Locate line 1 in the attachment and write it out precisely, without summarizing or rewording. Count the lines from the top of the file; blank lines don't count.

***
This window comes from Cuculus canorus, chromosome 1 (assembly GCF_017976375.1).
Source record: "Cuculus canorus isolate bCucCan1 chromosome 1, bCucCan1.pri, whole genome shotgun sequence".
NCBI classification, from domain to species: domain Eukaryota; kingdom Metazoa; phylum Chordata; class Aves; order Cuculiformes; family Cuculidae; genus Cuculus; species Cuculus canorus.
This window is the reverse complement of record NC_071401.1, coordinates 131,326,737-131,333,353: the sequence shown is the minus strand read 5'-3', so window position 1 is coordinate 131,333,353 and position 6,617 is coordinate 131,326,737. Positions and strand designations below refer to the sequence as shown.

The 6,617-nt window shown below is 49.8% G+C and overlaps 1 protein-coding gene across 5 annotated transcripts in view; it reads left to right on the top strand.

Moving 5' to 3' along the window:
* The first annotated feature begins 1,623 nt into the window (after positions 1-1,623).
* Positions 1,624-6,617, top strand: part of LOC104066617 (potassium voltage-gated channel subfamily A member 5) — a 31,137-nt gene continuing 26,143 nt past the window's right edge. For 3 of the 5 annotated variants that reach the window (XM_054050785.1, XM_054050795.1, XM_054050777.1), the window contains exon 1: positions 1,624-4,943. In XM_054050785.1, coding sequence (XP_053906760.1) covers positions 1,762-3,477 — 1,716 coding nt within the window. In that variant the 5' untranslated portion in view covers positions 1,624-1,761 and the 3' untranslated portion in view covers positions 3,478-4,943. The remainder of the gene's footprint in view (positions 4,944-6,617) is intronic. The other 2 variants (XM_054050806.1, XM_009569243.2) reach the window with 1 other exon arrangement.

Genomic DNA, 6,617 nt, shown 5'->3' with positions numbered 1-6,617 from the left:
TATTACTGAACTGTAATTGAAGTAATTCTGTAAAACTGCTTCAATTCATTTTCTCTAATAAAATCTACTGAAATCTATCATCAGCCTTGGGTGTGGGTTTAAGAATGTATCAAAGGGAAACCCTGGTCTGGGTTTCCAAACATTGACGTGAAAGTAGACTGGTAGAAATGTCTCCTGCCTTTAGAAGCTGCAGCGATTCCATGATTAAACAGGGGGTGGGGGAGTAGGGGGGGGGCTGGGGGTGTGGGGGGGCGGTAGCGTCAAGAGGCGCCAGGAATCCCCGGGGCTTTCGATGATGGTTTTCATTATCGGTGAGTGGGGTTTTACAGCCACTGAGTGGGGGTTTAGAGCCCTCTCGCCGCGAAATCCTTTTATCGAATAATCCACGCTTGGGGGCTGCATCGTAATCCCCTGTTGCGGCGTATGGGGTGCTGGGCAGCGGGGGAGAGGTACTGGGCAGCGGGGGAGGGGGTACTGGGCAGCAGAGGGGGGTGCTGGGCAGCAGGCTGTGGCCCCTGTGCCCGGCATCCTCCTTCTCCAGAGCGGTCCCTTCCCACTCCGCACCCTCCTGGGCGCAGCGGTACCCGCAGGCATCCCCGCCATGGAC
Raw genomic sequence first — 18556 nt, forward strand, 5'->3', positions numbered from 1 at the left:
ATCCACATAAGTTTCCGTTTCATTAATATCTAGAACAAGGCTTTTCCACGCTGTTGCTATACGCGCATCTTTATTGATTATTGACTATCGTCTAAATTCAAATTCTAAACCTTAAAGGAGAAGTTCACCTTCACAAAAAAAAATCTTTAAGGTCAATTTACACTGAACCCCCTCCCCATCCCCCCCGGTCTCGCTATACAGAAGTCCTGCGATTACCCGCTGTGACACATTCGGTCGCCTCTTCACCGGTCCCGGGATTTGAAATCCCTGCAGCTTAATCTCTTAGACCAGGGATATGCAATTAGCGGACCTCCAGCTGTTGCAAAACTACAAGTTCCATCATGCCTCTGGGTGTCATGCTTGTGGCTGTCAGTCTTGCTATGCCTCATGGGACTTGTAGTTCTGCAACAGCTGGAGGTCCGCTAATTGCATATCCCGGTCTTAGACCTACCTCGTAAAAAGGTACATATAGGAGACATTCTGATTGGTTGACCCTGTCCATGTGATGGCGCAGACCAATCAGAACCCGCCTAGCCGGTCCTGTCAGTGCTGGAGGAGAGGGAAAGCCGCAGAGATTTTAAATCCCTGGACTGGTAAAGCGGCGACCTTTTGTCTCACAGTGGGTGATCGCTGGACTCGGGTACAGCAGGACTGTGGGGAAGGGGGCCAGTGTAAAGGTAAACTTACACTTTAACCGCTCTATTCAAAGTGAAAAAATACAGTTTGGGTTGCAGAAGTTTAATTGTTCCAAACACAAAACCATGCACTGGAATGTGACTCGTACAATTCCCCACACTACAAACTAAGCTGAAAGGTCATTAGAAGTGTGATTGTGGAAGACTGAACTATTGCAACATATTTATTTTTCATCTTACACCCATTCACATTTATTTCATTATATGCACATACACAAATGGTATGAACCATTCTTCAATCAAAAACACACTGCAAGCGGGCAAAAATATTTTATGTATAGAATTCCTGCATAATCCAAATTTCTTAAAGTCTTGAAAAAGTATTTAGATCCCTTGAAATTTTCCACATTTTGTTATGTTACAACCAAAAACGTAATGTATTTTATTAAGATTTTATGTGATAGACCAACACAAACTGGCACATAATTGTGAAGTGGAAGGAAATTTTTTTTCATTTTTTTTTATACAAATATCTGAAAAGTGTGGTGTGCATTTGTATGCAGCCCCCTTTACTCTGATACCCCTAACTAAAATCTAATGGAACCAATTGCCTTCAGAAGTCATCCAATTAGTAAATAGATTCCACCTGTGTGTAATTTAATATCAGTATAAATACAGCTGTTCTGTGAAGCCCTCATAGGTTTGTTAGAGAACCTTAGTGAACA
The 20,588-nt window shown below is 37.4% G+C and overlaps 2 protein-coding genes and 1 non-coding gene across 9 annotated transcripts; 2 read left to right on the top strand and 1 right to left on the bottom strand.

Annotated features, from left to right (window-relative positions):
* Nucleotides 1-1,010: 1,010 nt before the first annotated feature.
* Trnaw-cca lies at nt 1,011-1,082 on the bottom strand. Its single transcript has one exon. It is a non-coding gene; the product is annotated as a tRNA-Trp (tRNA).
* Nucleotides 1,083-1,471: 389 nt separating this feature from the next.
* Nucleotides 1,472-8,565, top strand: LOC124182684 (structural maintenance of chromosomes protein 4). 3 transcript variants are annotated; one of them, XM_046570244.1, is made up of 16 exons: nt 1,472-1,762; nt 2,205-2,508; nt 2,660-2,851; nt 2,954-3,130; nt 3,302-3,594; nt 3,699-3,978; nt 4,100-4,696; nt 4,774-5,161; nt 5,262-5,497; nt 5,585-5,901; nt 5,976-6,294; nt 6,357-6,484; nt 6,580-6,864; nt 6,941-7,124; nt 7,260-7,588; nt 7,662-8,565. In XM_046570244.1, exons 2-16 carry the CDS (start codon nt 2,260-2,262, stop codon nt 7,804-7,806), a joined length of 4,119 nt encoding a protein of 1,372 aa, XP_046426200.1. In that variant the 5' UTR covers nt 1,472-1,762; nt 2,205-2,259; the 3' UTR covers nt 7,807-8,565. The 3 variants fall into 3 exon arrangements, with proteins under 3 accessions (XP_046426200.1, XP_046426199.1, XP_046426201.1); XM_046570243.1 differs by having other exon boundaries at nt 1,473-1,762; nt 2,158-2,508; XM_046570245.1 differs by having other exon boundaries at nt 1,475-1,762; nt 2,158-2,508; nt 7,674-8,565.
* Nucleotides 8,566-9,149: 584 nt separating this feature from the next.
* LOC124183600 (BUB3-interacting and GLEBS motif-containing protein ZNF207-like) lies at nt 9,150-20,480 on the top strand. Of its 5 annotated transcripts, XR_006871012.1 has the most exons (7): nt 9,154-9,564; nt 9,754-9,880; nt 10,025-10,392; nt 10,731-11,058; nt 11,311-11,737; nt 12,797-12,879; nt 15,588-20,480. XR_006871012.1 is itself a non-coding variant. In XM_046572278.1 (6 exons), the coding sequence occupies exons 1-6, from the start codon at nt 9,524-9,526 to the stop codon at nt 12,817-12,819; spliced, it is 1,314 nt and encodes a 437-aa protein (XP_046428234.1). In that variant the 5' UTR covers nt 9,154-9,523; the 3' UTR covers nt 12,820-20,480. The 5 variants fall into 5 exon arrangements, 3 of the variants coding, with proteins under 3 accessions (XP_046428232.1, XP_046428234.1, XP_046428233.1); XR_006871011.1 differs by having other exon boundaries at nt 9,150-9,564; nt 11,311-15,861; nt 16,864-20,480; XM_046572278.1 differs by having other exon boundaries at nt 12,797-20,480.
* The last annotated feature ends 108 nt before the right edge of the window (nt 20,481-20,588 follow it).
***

This window comes from Cuculus canorus, chromosome 1 (assembly GCF_017976375.1).